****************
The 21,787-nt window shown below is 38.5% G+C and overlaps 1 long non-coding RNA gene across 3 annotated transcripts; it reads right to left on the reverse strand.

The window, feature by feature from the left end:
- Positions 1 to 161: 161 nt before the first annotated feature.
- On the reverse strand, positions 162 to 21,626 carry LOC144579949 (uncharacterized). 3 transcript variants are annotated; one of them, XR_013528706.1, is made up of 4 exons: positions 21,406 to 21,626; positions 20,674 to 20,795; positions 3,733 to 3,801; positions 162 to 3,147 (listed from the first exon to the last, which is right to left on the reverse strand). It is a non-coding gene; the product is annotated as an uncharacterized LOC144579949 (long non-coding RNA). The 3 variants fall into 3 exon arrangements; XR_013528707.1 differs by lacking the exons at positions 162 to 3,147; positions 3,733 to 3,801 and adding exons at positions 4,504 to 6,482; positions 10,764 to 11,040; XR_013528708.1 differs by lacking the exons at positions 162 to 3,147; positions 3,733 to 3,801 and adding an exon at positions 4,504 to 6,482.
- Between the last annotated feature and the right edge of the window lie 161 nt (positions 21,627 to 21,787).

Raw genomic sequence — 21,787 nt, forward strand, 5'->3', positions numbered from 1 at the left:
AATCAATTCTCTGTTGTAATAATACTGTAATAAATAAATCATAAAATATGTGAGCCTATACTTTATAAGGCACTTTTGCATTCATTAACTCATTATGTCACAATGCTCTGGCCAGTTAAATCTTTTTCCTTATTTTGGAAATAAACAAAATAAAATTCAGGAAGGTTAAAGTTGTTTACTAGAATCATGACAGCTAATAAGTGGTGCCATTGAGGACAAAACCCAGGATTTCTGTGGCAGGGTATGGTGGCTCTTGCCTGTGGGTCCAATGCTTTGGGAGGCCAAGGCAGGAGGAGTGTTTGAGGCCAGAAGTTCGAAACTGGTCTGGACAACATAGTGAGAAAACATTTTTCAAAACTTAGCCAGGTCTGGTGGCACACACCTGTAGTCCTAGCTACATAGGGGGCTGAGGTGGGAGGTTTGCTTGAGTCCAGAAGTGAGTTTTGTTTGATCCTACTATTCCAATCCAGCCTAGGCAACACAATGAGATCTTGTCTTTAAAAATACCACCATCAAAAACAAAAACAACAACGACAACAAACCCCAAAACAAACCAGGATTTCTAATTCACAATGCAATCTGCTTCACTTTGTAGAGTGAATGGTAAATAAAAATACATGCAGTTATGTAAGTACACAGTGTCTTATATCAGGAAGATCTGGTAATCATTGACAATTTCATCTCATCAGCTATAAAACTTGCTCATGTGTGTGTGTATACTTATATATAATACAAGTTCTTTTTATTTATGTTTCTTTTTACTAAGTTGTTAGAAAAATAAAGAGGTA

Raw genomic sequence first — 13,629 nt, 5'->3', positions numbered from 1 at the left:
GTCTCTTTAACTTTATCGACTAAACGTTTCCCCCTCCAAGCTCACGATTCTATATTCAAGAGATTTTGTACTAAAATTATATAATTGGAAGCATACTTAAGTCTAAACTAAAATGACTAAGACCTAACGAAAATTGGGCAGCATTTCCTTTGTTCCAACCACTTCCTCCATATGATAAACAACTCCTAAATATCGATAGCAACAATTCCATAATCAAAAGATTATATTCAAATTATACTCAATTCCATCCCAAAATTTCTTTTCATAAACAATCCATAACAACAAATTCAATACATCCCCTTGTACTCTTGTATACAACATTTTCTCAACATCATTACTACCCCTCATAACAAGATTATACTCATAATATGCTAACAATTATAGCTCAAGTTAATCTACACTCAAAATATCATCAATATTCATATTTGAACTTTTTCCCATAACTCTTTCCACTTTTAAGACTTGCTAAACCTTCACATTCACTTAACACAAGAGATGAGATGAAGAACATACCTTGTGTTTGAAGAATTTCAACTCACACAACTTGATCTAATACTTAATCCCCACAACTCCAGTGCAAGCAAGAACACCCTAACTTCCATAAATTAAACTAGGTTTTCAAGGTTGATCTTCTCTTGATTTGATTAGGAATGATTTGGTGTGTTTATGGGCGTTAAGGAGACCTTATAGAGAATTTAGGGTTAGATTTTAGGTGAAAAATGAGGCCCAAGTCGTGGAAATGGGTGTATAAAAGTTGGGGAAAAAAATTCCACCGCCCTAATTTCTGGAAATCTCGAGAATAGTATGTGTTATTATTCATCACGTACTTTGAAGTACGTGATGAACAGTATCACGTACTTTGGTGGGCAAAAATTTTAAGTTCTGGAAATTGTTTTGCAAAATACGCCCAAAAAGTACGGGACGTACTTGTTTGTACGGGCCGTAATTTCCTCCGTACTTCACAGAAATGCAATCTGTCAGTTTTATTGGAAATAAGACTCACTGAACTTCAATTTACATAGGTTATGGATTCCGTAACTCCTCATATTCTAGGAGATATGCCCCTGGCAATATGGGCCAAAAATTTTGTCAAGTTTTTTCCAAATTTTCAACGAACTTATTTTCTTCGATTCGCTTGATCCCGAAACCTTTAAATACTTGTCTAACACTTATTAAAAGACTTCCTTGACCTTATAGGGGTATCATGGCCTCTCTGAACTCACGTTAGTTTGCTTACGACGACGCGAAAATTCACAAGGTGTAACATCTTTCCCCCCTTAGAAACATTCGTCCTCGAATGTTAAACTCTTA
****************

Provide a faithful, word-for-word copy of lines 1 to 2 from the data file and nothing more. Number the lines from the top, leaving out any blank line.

The 21,787-nt window shown below is 38.5% G+C and overlaps 1 long non-coding RNA gene across 3 annotated transcripts; it reads right to left on the reverse strand.

The window, feature by feature from the left end: